Preprints
https://doi.org/10.5194/acp-2022-187
https://doi.org/10.5194/acp-2022-187
21 Mar 2022
 | 21 Mar 2022
Status: this preprint was under review for the journal ACP but the revision was not accepted.

How volcanic eruption latitudes diversify surface climate responses

Seungmok Paik, Seung-Ki Min, Seok-Woo Son, Soon-Il An, Jong-Seong Kug, and Sang-Wook Yeh

Abstract. This study analyzes the influence of tropical, northern, and southern volcanic eruptions on the surface climate, focusing on the role of El Niño–Southern Oscillation and stratospheric polar vortex, using large-ensemble simulations of the Community Earth System Model Last Millennium Ensemble. Typically, volcanic eruptions at different latitudes induce El Niño-like sea surface temperature anomalies over the equatorial eastern Pacific. However, the temporal variations and intensities differ. Such El Niño-like responses tend to amplify summer monsoon drying, which is stronger when followed by tropical eruptions than after northern and southern eruptions. Additionally, volcanic eruptions generate a stronger stratospheric polar vortex of varying magnitudes in both hemispheres. The strengthened Arctic polar vortex that occurs after tropical and southern eruptions, accompanies a positive Arctic Oscillation response in boreal winter. This induces warmer and wetter surface conditions over northern Eurasia relative to the conditions before the eruptions. However, the Arctic polar vortex and associated surface responses are only weakly influenced by northern eruptions. This is consistent with the more poleward spread of volcanic aerosols and the reduced equatorward extension of planetary wave propagation in the lower stratosphere. These results suggest that volcanic eruptions modulate surface climate by warming the sea surface temperature over the equatorial eastern Pacific and strengthening the stratospheric polar vortex but with diverse patterns depending on eruption latitudes.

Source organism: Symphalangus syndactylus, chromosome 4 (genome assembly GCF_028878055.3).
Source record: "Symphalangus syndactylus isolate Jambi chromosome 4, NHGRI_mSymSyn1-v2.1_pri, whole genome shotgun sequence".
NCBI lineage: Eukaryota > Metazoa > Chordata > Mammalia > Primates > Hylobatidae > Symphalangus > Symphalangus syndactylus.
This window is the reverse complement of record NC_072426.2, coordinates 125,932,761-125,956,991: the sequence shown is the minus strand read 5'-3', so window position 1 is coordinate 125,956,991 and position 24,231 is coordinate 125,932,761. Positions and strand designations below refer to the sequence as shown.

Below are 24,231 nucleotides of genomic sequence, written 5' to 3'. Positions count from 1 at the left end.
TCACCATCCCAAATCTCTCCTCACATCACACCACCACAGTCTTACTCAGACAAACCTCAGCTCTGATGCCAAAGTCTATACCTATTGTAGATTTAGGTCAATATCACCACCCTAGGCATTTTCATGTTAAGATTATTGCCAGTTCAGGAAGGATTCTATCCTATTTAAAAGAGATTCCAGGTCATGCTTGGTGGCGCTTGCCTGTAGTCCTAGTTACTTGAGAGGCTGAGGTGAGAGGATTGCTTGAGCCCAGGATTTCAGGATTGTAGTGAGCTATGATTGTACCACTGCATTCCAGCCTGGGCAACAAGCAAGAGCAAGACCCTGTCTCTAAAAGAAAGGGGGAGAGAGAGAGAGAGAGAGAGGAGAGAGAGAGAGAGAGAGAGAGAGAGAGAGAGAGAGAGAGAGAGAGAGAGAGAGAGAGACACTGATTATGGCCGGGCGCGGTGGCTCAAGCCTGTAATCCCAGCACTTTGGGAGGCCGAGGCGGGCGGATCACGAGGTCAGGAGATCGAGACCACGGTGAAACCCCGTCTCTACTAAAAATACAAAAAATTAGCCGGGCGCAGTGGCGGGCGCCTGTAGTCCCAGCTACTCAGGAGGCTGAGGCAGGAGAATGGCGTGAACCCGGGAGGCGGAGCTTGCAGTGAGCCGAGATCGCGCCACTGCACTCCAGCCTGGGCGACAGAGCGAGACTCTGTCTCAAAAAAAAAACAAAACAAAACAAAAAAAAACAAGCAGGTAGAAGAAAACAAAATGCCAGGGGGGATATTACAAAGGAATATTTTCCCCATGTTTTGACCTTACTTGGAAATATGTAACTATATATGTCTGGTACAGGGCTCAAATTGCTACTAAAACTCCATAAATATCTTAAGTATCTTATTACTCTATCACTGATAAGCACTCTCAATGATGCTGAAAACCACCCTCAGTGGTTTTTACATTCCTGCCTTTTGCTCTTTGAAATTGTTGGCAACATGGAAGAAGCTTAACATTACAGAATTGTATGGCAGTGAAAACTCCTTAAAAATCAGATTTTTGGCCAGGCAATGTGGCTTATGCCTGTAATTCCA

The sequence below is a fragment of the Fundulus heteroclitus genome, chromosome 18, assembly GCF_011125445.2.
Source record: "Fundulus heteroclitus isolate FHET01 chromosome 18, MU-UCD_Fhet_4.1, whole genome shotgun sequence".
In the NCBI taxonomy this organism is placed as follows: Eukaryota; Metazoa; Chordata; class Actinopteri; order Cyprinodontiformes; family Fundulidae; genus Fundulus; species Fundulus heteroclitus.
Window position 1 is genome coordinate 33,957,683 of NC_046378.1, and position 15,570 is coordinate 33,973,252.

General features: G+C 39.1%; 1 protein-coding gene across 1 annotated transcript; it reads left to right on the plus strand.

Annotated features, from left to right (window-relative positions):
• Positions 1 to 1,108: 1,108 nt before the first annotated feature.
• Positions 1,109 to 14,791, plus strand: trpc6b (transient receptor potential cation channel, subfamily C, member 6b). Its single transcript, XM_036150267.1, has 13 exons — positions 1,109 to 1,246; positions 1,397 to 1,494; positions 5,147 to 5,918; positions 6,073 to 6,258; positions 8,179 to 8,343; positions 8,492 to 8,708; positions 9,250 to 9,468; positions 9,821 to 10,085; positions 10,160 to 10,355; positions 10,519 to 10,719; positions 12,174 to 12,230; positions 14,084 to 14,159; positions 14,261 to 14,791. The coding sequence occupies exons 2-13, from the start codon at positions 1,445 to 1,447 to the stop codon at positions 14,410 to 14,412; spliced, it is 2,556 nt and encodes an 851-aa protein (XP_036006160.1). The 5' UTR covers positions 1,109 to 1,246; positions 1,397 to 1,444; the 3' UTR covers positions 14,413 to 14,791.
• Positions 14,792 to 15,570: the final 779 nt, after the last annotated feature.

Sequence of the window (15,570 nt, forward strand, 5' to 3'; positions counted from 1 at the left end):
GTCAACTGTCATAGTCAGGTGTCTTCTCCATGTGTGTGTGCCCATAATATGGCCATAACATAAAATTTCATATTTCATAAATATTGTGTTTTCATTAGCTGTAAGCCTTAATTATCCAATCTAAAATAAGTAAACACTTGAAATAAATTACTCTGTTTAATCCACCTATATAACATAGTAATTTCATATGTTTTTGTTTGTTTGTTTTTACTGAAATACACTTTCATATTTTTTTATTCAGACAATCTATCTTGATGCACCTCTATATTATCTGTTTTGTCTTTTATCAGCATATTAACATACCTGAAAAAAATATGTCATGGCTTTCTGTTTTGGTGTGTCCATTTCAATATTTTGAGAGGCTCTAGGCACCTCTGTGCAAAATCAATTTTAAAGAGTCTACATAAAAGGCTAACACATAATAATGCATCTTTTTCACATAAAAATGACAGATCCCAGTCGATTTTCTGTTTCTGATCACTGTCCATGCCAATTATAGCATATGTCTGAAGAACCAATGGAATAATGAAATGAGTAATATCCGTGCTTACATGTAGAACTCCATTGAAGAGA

Publisher's note: Copernicus Publications remains neutral with regard to jurisdictional claims made in the text, published maps, institutional affiliations, or any other geographical representation in this preprint. The responsibility to include appropriate place names lies with the authors.
Seungmok Paik, Seung-Ki Min, Seok-Woo Son, Soon-Il An, Jong-Seong Kug, and Sang-Wook Yeh

Status: closed

Comment types: AC – author | RC – referee | CC – community | EC – editor | CEC – chief editor | : Report abuse
  • RC1: 'Comment on acp-2022-187', Anonymous Referee #1, 26 Mar 2022
    • AC1: 'Reply on RC1', Seung-Ki Min, 07 Apr 2022
    • RC3: 'Reply on RC1', Anonymous Referee #1, 22 Apr 2022
  • RC2: 'Comment on acp-2022-187', Anonymous Referee #2, 14 Apr 2022

Status: closed

Comment types: AC – author | RC – referee | CC – community | EC – editor | CEC – chief editor | : Report abuse
  • RC1: 'Comment on acp-2022-187', Anonymous Referee #1, 26 Mar 2022
    • AC1: 'Reply on RC1', Seung-Ki Min, 07 Apr 2022
    • RC3: 'Reply on RC1', Anonymous Referee #1, 22 Apr 2022
  • RC2: 'Comment on acp-2022-187', Anonymous Referee #2, 14 Apr 2022
Seungmok Paik, Seung-Ki Min, Seok-Woo Son, Soon-Il An, Jong-Seong Kug, and Sang-Wook Yeh
Seungmok Paik, Seung-Ki Min, Seok-Woo Son, Soon-Il An, Jong-Seong Kug, and Sang-Wook Yeh

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Short summary
This paper investigates Earth’s surface climate response to volcanic eruptions at different latitudes. By analyzing last millennium ensemble simulations of a coupled climate model, we have identified physical processes associated with the diverse impacts of volcanic eruption latitudes, focusing on the tropical ocean surface warming and the stratospheric polar vortex intensification. Our results provide important global implications for atmospheric responses to future volcanic aerosols.
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